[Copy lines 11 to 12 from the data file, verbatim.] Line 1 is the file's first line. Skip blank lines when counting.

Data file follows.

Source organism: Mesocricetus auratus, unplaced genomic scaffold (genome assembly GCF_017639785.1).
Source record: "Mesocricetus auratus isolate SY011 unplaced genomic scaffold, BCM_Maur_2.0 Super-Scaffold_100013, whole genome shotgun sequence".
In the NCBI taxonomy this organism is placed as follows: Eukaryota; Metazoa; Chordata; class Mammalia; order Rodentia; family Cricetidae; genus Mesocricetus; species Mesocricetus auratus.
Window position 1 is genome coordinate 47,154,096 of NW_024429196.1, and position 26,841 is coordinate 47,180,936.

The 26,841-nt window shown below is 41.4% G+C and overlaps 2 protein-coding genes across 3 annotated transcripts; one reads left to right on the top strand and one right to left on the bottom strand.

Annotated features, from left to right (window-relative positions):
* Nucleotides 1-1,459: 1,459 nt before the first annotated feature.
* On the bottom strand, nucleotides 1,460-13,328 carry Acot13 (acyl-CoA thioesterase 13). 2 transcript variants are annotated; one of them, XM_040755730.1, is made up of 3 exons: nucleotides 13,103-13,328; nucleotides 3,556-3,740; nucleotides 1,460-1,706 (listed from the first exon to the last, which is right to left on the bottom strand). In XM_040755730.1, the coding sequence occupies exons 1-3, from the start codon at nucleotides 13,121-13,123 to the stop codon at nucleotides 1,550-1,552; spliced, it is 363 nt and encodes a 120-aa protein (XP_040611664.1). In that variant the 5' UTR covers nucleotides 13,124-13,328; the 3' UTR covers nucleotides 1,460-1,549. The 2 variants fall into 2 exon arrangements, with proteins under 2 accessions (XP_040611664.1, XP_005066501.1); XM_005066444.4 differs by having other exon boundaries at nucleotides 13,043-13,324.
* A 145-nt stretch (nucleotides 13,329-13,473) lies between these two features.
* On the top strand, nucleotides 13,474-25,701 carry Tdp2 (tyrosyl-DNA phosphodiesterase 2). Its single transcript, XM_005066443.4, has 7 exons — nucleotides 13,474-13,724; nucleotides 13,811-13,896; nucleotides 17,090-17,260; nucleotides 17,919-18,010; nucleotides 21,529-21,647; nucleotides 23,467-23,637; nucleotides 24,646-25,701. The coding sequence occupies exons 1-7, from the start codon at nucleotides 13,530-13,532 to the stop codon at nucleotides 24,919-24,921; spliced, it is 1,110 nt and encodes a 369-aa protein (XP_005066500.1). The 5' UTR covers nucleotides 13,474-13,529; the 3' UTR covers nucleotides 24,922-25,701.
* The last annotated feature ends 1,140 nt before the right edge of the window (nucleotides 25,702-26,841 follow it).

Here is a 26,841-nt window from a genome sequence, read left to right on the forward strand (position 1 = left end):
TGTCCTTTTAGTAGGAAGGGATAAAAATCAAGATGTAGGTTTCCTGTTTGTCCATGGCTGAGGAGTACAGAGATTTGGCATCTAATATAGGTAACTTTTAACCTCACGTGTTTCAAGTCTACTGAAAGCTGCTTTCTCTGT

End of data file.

* The last annotated feature ends 1,140 nt before the right edge of the window (nucleotides 25,702-26,841 follow it).

Here is a 26,841-nt window from a genome sequence, read left to right on the forward strand (position 1 = left end):